Title IX in Medical Institutions
Many years ago, we wrote an article explaining that hospitals can investigate and adjudicate Title IX matters just like educational institutions. Just this past May 2023, the Cleveland Clinic issued an article also explaining that Title IX applies to those hospitals that receive federal funds for educational programs. Our favorite example are medical residents: while residents receive monetary compensations, they are still technically learning from supervising physicians. In the matter of Doe v. Mercy Catholic Medical Center, the third circuit determined that Title IX applies to residents because (1) the hospital had a structured medical program, (2) the resident had to attend lectures and present cases and (3) there was an affiliation between the hospital and the educational institution.
Rising Title IX Cases Impacting Doctors
We have seen an explosion of Title IX cases impacting the unaware doctor. Just like college kids, Title IX complaints can be filed when doctors get drunk, “hook up” or make sexually charged comments to residents, fellows or other medical personnel participating in various training programs sponsored by a hospital. Unlike college students, these incidents really stand out as doctors are expected to behave professionally across all work related settings.
Representation in Title IX Cases
And, we have represented both complainants and respondents in Title IX cases. We have filed complaints for residents struggling to fit in under an atmosphere where sexually charged and often demeaning jokes turn an operating room into a locker room. We know that ambitious, hardworking residents should not feel like they have to participate in these conversations just to feel like a team member. Fortunately, we were able to use the Title IX process to help our client successfully navigate the complaint without retaliation.
Guiding Accused Doctors Through the Process
More often, we represent the accused doctor, who can be mystified by the Title IX process. We patiently guide our clients through the investigation and subsequent hearings and outcomes to ensure that the hospital complies with the law and policy. Just like our college cases, we make sure that our clients present the best defense to the charges lodged against them. We want our clients to feel like they get the same care and attention that they would afford to their patients.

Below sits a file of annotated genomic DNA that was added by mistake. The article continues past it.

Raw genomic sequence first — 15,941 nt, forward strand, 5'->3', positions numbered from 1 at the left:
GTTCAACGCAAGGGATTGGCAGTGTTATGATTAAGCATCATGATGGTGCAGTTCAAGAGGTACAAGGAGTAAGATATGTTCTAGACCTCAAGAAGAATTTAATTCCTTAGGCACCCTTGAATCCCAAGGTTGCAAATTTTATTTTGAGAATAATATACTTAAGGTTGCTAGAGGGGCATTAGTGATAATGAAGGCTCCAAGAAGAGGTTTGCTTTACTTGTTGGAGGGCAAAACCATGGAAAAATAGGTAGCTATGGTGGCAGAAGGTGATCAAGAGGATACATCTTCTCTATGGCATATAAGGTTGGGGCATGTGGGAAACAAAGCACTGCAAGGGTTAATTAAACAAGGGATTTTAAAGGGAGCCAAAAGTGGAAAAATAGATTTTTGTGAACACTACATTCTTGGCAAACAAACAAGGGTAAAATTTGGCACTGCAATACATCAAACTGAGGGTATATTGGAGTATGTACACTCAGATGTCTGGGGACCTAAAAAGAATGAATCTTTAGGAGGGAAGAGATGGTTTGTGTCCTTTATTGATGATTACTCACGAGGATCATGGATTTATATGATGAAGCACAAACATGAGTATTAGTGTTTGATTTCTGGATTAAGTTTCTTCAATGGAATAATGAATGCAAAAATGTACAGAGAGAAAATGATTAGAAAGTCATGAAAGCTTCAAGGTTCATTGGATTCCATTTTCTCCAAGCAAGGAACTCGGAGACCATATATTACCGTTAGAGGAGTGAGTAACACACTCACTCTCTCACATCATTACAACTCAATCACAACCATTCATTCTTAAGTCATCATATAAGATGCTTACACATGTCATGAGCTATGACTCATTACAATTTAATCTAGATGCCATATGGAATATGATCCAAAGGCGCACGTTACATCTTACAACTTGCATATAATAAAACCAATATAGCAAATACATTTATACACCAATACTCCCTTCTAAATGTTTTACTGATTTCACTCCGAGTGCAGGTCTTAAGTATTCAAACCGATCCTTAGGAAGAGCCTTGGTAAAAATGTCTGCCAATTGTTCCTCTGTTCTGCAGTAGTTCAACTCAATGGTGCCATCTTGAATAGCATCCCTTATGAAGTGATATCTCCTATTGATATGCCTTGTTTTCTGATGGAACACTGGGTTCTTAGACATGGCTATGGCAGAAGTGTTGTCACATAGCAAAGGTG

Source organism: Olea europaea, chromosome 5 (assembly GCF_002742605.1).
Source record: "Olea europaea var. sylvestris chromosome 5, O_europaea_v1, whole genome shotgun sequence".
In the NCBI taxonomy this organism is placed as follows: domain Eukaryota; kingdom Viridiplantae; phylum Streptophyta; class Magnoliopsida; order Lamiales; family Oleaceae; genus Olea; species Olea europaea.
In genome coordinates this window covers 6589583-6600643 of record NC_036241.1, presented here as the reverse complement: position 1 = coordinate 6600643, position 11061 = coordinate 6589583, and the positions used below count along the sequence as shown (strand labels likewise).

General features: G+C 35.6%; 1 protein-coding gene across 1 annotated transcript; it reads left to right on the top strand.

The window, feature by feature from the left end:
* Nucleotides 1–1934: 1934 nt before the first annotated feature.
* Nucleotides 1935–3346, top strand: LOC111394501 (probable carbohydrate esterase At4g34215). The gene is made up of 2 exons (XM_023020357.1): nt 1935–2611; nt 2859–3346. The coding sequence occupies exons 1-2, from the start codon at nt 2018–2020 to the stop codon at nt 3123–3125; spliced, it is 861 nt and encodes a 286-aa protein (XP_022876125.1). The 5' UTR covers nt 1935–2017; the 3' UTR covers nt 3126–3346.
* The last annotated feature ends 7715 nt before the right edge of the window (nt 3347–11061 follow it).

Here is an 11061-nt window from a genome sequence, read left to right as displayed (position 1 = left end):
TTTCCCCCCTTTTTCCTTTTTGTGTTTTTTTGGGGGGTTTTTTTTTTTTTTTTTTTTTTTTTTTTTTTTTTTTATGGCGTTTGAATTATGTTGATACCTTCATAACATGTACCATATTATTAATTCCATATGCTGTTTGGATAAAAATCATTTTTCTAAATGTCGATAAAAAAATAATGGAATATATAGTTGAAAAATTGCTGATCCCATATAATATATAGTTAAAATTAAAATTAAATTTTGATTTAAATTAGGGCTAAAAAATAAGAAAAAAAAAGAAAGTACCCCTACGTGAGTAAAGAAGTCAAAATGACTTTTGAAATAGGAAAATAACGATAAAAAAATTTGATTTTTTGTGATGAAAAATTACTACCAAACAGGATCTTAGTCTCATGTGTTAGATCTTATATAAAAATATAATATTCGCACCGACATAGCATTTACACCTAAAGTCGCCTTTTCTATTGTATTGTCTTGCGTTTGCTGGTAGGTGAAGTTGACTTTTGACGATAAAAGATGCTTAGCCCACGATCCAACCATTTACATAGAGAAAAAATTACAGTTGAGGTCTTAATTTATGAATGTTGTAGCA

Changing Landscape and Legal Precedent
The landscape in this area is changing. Just recently, Title IX became a shield and not the usual sword to a physician who worked at Thomas Jefferson University. In the case of John A. Abraham, MD v. Thomas Jefferson University, et al, a jury awarded Dr. Abraham a whopping 15 million dollars after finding that the university violated Title IX for gender bias and sex discrimination. Dr. Rothman alleged, and proved, that the university ignored his claims that a medical resident got him drunk and engaged in sexual activity with him when he was incapacitated from too much alcohol. Instead, the university credited the claims of the resident that Dr. Abraham sexually assaulted her and forced Dr. Abraham to resign from his teaching position.
Consequences Beyond Title IX
Here, the verdict was so high because a physician has proven monetary damages when subjected to false accusations and gender discrimination. Indeed, when we have represented medical professions, we explain that a finding of responsibility for a Title IX matter can be just the beginning of legal headaches. After the Title IX matter is concluded, many doctors may face their employers determining whether they violated various professionalism clauses or ethical tenets of the institution that can lead to termination from employment and revocation of working privileges. In addition, many hospitals may report infractions to licensing boards and third party payer networks, which can hamper a doctor’s ability to work.
We thought we were cutting edge when we wrote the article about Title IX applying to medical residents. At that time, we had no idea that a large part of our practice would be dedicated to working with doctors involved in these matters. We are seasoned on these issues and use our experience to help navigate the many challenges attendant to these matters.
For personalized guidance on Title IX matters discussed in the article above, connect with KJK’s experienced Student & Athlete Defense attorneys. To explore solutions tailored to your situation, reach out to Susan Stone at SCS@kjk.com or 216.736.7220, or Kristina Supler at KWS@kjk.com or 216.736.7217.